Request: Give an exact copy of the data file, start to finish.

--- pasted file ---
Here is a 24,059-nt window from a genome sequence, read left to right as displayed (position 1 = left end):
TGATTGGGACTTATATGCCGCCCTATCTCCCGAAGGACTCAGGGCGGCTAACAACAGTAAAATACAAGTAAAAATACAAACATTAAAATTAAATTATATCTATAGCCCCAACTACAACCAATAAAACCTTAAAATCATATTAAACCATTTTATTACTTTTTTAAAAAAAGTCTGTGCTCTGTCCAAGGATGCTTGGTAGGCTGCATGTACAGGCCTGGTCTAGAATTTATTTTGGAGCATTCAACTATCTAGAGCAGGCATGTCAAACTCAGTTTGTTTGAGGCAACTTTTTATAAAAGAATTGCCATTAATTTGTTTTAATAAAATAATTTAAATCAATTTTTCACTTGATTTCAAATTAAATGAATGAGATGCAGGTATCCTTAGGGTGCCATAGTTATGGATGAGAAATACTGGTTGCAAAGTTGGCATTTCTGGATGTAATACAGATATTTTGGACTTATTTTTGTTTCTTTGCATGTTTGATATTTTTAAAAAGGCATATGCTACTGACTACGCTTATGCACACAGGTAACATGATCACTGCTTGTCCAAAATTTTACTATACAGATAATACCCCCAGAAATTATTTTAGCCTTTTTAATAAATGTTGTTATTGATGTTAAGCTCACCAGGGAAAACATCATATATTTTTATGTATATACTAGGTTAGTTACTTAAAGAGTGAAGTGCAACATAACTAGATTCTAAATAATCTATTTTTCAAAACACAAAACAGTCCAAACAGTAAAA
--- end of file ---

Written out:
Here is a 24,059-nt window from a genome sequence, read left to right as displayed (position 1 = left end):
TGATTGGGACTTATATGCCGCCCTATCTCCCGAAGGACTCAGGGCGGCTAACAACAGTAAAATACAAGTAAAAATACAAACATTAAAATTAAATTATATCTATAGCCCCAACTACAACCAATAAAACCTTAAAATCATATTAAACCATTTTATTACTTTTTTAAAAAAAGTCTGTGCTCTGTCCAAGGATGCTTGGTAGGCTGCATGTACAGGCCTGGTCTAGAATTTATTTTGGAGCATTCAACTATCTAGAGCAGGCATGTCAAACTCAGTTTGTTTGAGGCAACTTTTTATAAAAGAATTGCCATTAATTTGTTTTAATAAAATAATTTAAATCAATTTTTCACTTGATTTCAAATTAAATGAATGAGATGCAGGTATCCTTAGGGTGCCATAGTTATGGATGAGAAATACTGGTTGCAAAGTTGGCATTTCTGGATGTAATACAGATATTTTGGACTTATTTTTGTTTCTTTGCATGTTTGATATTTTTAAAAAGGCATATGCTACTGACTACGCTTATGCACACAGGTAACATGATCACTGCTTGTCCAAAATTTTACTATACAGATAATACCCCCAGAAATTATTTTAGCCTTTTTAATAAATGTTGTTATTGATGTTAAGCTCACCAGGGAAAACATCATATATTTTTATGTATATACTAGGTTAGTTACTTAAAGAGTGAAGTGCAACATAACTAGATTCTAAATAATCTATTTTTCAAAACACAAAACAGTCCAAACAGTAAAA